St Bride: Unveiled

Last week I was invited to the private view of St Bride Unveiled – the latest must-see exhibit for design, typography and print geeks.

The St Bride Foundation was established in 1891 in the centre of the publishing hub on Fleet Street, but of course communication via typography and print go back a long way before then! St Bride is home to a large collection of historical items – I’d love to delve into the archive cupboard because who knows what you might find! But unfortunately a lot of the time this is where these amazing pieces stay; as hidden gems.

So when I heard that the newest exhibit at St Bride was going to be a showcase of items which have never been on public view in the same room before, I was pretty intrigued! And I wasn’t alone…


…Lucy & I found a room full of print enthusiasts all studying, admiring and discussing the pieces on display. The majority of pieces are from the 18th century onwards, but the oldest piece in the room is a fragment of the Egyptian Book of the Dead from around 1400BC – how amazing is that!? A piece of a book from Egyptian times, and it was in great condition – how has it survived all this time!? (Well, thanks to foundations like St Bride who protect our history.) It’s absolutely amazing and I’ve not included a photo so that you HAVE to go and see it for yourself 😉

I really loved The Japanese Village posters. Chromolithographs and letterpress, the layout, mix of type and image and content fascinates me. If only all circus posters looked this good!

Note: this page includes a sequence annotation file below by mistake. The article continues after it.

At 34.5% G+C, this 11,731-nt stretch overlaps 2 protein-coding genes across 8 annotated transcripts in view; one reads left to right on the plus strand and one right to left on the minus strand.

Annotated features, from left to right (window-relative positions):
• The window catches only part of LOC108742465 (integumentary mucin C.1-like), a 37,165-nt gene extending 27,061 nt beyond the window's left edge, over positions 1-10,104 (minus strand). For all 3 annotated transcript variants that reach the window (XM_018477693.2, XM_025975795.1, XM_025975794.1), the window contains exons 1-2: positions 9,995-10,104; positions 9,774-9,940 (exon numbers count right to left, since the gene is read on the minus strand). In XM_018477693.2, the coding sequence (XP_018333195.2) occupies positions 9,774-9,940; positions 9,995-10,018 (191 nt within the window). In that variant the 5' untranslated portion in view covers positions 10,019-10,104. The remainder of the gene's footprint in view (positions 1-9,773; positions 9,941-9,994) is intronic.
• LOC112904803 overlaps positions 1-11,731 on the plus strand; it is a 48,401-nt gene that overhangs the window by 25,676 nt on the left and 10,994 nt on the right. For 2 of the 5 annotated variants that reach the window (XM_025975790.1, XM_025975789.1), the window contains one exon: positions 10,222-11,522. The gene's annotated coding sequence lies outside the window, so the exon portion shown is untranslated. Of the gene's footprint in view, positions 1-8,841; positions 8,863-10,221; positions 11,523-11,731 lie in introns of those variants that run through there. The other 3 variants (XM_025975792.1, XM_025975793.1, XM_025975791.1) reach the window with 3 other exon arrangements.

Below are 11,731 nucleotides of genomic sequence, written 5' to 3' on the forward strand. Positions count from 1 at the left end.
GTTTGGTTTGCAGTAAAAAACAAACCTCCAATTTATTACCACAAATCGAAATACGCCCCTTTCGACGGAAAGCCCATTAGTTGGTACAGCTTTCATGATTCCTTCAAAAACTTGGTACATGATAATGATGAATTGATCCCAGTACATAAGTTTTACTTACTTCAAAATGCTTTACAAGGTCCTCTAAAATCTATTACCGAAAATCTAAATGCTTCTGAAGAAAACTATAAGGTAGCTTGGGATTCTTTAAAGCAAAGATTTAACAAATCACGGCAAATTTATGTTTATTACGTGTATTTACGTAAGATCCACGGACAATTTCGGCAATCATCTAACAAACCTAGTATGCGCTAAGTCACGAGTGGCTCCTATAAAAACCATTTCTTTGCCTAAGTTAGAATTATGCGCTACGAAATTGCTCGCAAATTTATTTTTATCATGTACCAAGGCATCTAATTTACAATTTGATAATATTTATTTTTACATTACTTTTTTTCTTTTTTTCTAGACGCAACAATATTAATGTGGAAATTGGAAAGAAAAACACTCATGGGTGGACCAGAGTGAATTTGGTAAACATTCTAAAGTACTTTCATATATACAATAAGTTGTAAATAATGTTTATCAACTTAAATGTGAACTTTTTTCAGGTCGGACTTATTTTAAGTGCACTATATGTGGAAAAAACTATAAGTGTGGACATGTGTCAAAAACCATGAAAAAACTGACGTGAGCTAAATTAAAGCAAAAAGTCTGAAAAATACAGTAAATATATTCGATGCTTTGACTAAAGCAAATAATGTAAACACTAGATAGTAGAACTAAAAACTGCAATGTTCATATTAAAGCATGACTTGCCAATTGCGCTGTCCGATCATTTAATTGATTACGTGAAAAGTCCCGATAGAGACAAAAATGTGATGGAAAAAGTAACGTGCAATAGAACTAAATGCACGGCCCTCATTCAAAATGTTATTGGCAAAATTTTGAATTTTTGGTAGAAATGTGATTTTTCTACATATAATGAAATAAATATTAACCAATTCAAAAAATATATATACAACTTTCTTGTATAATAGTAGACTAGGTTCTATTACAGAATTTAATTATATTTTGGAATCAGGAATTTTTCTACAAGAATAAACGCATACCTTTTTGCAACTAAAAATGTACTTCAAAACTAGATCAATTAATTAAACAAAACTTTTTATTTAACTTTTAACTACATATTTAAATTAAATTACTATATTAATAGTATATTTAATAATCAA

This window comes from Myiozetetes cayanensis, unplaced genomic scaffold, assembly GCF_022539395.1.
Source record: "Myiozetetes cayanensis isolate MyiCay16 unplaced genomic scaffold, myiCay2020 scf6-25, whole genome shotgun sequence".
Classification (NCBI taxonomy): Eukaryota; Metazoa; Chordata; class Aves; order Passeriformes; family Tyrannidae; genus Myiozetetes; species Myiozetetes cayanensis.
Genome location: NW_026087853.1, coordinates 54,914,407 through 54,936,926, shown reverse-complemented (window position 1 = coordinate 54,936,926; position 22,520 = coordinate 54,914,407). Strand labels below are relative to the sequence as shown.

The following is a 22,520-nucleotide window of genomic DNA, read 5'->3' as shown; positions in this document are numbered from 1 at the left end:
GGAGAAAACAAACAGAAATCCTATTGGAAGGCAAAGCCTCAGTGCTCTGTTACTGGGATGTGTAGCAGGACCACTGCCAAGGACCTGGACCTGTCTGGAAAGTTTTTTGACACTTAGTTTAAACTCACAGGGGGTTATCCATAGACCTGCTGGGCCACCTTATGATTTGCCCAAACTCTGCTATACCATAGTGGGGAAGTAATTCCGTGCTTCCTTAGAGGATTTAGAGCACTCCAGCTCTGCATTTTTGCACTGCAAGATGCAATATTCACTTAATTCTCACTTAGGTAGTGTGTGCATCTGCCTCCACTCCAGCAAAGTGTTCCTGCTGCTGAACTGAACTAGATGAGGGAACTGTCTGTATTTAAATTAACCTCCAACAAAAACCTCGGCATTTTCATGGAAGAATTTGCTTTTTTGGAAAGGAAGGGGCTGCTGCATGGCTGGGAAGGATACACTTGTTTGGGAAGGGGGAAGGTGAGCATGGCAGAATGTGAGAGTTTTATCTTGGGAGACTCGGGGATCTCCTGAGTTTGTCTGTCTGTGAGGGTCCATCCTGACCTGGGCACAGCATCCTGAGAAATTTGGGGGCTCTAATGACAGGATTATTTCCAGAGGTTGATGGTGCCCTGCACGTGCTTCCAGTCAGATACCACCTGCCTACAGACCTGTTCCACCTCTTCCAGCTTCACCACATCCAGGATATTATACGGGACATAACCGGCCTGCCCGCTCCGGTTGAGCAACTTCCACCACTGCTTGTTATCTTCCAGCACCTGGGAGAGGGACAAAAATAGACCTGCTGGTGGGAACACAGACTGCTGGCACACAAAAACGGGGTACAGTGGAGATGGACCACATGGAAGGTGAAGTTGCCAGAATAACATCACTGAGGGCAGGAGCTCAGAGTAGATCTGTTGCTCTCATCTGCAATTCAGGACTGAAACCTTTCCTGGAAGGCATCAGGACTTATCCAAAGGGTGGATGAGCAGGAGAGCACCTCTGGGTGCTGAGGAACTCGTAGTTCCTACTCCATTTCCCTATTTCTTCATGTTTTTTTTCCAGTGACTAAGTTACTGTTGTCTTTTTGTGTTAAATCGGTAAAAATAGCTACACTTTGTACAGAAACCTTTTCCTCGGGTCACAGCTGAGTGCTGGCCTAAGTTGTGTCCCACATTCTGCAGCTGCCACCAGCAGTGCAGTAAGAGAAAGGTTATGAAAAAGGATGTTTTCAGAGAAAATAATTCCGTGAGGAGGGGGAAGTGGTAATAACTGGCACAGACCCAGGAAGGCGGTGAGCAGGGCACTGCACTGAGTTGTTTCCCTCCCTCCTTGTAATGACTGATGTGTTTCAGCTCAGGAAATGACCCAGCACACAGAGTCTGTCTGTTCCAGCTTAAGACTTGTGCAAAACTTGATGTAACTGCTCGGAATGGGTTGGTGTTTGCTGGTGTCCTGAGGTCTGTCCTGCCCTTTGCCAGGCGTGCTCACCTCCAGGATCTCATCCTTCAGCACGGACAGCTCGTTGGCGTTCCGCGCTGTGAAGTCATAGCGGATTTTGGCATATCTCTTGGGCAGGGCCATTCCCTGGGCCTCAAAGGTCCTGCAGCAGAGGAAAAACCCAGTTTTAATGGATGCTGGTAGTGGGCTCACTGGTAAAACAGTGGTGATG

Another piece that caught my eye was The Novus Atlas Sive Theatrum Orbis Terrarum (Vol 1) – beautiful illustration and amazing colours – so bright and crisp! Staring at it for a while, Lucy & I noticed that you could see the imprint from the other pages – they don’t make books like that anymore!

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Wine and decorative alphabets – the best way to spend a Tuesday evening if you ask me. The Pouchée alphabets are described ‘as the most ambitious and most beautiful types created in wood in any period’, and I definitely agree. I said to Lucy: ‘They’re so detailed, but what the hell would you use them for?’ – headlines and posters apparently! Louis John Pouchée produced over 40 different themed typefaces before being forced out of business by Caslon, and 23 of these survive at St Bride. The font on display looks to be the agricultural version, which pleased me being a country girl.



A flash of green up high caught my eye – 1 of 12 surviving hand produced maquettes made by Jock Kinneir and Margaret Calvert (whose D&AD Presidents Lecture I recently enjoyed). It was used to present the new British Road signage system concept to the Ministry of Transport. That is some skilled scalpel cutting right there!



There is a range of pieces from typographers John Baskerville and Eric Gill, including these technical drawings of Gill Sans which are so detailed and beautiful.

So if that’s tickled your taste buds, get yourself down to St Bride to get a closer look at these amazing artefacts. The Unveiled exhibition is open now until 25th September (Monday – Friday 10.00 – 21.00; Saturday & Sunday 11.00 – 16.00), in the Layton Gallery in the basement of St Bride.

So which is your favourite piece, if you can choose just one that is. Thanks to St Bride for having us and to Oliver for the invite. St Bride is a foundation that relies on donations, so if you do visit don’t forget to donate and keep the legacy alive.



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© Natasha Nuttall | January 2022

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